WanaBana Faces First Suits Over Lead-Contaminated Fruit Puree Pouches

Consumers have filed proposed class actions against WanaBana stemming from lead-contaminated apple cinnamon fruit puree pouches the company sold. Marsh v. WanaBana LLC, No. 23-11090 (S.D.N.Y., filed December 21, 2023); Bell v. WanaBana LLC, No. 23-24861 (S.D. Fla., filed December 22, 2023). In October, the U.S. Food and Drug Administration (FDA) advised consumers against buying or feeding WanaBana Apple Cinnamon Fruit Puree Pouches to children because of elevated lead levels in the products, and WanaBana voluntarily recalled all lots of the affected products. FDA announced that as of January 8, it had received 87 confirmed reports of adverse events potentially linked to the recalled products. In an interview with Politico in December, FDA Deputy Commissioner for Human Foods Jim Jones said the agency was still investigating “but so far all of the signals we’re getting lead to an intentional act on the part of someone in the supply chain.”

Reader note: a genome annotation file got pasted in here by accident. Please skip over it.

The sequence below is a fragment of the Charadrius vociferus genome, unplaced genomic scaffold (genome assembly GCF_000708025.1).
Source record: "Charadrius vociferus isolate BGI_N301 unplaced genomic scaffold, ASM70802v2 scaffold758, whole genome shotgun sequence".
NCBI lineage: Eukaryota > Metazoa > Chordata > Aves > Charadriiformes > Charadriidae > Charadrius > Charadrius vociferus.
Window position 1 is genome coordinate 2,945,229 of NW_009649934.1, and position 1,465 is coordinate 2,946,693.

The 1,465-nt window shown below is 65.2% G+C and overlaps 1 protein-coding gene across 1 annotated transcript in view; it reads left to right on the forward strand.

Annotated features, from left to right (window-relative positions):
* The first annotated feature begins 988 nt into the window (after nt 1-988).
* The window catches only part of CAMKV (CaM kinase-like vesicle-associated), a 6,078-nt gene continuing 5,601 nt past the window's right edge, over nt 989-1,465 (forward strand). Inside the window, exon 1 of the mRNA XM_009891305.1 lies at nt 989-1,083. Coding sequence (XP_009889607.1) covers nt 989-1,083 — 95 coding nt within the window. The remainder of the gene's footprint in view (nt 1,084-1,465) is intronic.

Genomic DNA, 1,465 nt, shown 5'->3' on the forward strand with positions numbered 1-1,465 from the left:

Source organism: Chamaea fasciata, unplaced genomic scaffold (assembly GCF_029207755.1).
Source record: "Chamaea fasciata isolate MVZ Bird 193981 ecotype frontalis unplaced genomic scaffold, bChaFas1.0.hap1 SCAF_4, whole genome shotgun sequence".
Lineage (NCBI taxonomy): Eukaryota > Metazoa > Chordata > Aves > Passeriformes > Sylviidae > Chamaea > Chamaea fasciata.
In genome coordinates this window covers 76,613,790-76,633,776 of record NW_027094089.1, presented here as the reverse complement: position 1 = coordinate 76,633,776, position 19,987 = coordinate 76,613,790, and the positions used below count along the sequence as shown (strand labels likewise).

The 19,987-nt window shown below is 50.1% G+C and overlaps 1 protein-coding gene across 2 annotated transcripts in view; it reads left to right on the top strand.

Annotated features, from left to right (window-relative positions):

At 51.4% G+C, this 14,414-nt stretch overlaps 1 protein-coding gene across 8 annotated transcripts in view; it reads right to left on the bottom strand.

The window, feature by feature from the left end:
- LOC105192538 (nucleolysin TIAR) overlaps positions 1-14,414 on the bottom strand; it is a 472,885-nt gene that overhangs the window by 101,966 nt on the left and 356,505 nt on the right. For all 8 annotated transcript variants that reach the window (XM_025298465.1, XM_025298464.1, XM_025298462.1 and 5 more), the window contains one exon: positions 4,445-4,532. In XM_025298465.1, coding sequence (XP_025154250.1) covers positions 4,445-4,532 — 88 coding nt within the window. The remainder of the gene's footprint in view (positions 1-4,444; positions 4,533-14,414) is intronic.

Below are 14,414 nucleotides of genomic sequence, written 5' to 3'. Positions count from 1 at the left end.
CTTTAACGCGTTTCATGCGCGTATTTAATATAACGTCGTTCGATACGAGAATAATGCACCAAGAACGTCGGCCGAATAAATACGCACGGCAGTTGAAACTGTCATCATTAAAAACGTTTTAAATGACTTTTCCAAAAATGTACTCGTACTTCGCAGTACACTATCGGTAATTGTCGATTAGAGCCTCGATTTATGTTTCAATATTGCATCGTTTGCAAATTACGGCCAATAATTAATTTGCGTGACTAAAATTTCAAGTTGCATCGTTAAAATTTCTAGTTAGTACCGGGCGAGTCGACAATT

The plaintiffs allege WanaBana misled consumers into believing their products were free of dangerous materials like lead and failed to disclose them. “The Products included undisclosed levels of lead due to WanaBana’s failure to sufficiently monitor for its presence in the ingredients and finished products. WanaBana was or should have been aware of this risk,” the plaintiffs in Bell alleged. Their claims include negligent misrepresentation, unjust enrichment, breach of express warranty, breach of implied warranty, and violations of the plaintiffs’ state consumer-protection laws. The plaintiffs in Marsh also seek medical monitoring as part of their requested relief.